Council hears complaints about animals increasing

Written by Stu Salkeld

Kneehill county council heard that police and community peace officers (CPO’s) are responding to more complaints about animals. The report was made at the Nov. 29 regular meeting of council.

Councillors examined the quarterly reports field by a number of RCMP detachments and the municipality’s own CPO’s.

Most municipalities only deal with one or two detachments, but the staff memo included for councillors noted Kneehill County’s boundaries include five RCMP detachments: Three Hills, Drumheller, Innisfail, Olds and Beiseker, four of which provide quarterly reports with the exception of Innisfail which was described as only covering a “very small” portion of Kneehill.

Staff noted that RCMP reports reflect the police’s goals of following Kneehill County’s policing priorities, which include rural crime prevention, community safety programs and workshops, police presence in rural communities and cooperation with county CPO’s.

Beiseker detachment

Councillors first perused Airdrie/Beiseker commander Insp. Lauren Weare’s report. Weare noted, as virtually every RCMP detachment commander recently has, that a body worn camera trial program will be conducted in Alberta in 2023.

“Should the top vendor demonstrate they can meet our requirements, the next step will be full implementation later in 2023,” stated Weare’s report; while “full requirements” wasn’t defined, it may refer to supply chain issues which have delayed retail deliveries, especially electronics.

There was also a note mentioned that field tests of the cameras may result in changes to initial cost estimates.

Weare’s charts noted categories of crimes or issues and how many instances RCMP responded to, along with past year comparisons. Theft under $5,000 was one of the most commonly responded to, with 13 instances in 2022.

One of the largest increases was response by RCMP to complaints under the Mental Health Act, which jumped from two in 2021 to eight in 2022. Property damage due to motor vehicle collisions were at nine in number in the rural Beiseker area in 2022.

Under the common police activities heading, six instances of spousal abuse – survey code (reported) were listed.

Weare also noted her detachment created an overtime-based enhanced shift exclusively in the Airdrie/Beiseker rural area and made available to members, five of which were taken. This resulted, in the second quarter, in 11 curfew checks, 28 warrant executions and 208 patrols.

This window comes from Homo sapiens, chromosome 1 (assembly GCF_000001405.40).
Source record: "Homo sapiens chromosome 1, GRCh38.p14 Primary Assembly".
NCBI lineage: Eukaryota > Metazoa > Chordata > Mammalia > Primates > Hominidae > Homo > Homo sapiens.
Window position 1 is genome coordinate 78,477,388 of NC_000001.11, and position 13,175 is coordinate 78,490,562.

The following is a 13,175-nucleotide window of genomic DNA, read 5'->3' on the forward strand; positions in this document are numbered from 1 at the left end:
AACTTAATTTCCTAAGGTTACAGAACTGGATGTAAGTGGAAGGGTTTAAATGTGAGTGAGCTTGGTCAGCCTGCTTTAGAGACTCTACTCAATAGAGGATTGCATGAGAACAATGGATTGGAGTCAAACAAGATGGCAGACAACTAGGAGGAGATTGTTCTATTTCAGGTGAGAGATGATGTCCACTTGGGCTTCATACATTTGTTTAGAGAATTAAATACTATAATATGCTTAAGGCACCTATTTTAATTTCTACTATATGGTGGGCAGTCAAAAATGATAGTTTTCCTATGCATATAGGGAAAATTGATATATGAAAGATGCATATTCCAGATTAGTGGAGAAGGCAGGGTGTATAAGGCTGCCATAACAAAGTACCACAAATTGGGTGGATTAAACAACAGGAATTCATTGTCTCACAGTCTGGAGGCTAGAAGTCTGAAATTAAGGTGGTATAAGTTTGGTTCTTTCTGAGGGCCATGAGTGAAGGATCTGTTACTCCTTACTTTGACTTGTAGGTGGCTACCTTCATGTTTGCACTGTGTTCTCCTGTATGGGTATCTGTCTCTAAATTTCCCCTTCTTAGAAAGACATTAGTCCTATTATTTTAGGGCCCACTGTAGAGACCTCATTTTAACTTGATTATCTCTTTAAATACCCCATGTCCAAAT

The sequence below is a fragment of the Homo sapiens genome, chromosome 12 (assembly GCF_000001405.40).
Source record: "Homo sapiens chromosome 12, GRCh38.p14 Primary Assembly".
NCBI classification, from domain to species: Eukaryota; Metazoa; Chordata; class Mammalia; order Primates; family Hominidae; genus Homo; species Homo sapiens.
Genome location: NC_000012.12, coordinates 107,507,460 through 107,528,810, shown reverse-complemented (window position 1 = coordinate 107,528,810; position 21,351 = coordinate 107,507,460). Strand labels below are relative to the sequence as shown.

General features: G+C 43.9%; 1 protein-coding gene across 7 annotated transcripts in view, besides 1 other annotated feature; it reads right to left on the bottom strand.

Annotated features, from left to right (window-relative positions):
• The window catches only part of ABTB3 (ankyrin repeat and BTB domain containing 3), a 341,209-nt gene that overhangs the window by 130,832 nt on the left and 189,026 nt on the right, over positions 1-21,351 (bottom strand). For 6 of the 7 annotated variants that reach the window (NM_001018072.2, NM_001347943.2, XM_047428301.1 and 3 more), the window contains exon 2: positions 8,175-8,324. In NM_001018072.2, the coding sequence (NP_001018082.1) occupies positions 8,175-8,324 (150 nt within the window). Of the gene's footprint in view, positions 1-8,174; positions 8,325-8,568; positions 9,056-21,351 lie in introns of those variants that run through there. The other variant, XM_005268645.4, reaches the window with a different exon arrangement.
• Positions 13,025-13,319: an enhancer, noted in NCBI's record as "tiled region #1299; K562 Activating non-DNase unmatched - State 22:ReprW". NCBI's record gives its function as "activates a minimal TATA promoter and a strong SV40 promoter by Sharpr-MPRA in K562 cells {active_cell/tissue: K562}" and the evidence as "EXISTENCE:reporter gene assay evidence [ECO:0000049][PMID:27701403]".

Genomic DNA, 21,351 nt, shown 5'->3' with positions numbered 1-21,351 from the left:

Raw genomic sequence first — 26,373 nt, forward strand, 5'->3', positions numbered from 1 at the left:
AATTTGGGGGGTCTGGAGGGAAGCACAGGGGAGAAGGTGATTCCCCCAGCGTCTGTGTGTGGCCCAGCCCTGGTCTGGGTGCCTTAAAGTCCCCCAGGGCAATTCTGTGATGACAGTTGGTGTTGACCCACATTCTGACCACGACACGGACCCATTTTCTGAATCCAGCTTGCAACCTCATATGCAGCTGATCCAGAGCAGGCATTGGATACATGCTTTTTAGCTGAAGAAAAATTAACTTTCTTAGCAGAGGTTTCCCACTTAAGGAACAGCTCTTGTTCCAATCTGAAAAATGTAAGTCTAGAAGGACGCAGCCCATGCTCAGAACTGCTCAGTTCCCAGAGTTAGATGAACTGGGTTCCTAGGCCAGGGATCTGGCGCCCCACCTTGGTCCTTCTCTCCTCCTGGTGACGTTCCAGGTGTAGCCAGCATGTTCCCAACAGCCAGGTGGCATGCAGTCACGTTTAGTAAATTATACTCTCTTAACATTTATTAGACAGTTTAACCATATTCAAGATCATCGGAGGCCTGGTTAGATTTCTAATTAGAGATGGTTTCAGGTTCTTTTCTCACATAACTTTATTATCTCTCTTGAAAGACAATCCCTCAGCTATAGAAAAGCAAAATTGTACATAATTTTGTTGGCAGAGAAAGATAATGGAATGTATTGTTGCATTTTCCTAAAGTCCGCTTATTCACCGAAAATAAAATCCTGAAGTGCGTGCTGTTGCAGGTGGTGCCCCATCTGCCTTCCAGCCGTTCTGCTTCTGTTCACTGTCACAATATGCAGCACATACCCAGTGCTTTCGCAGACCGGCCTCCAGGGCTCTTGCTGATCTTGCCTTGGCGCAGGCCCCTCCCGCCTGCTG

Drumheller detachment

As councillors looked at the Drumheller stat sheets submitted by acting commander Cpl. Alex MacDonald again one of the most commonly responded to complaints was theft under $5,000, 15 instances in that area.

Also, RCMP in rural Drumheller responded to seven fail to comply/breaches complaints. Also in Drumheller area, motor vehicle collisions with reportable damage were common, 30 instances of which were recorded.

Under the common police activities heading for Drumheller rural area there were 32 reports of suspicious activity and 15 of the aforementioned spousal abuse.

Cpl. MacDonald noted the Drumheller rural officers have been increasing their visibility, visiting schools and hearing positive feedback.

CPO report

County staff provided the regular Community Peace Officer (CPO) report which noted the following activity: 32 citations under Traffic Safety Act including 23 warnings and nine tickets, 12 animal control files in Kneehill County, 13 animal and general bylaw files in Acme, Carbon, Linden, Trochu and Three Hills, one suspicious vehicle, two assist fire/RCMP, assist internal department (planning) calls in Kneehill County, two school visits (Halloween safety), targeted education and patrols including stop sign initiative, hamlet patrols and targeted patrols in Kneehill County only.

“We are down one staff member from beginning of August to current,” noted the staff CPO report.

Councillors had no questions about the police reports and accepted it as information.

Stu Salkeld
Local Journalism Initiative reporter
ECA Review

About the author

Stu Salkeld

Stu Salkeld, who has upwards of 28 years of experience in the Alberta community newspaper industry, is now covering councils and other news in the Stettler region and has experience working in the area as well.

He has joined the ECA Review as a Local Journalism Initiative Journalist.

Stu earned his two-year diploma in print journalism from SAIT in Calgary from 1993 to ’95 and was raised in Oyen, Alta., one of the communities within the ECA Review’s coverage area.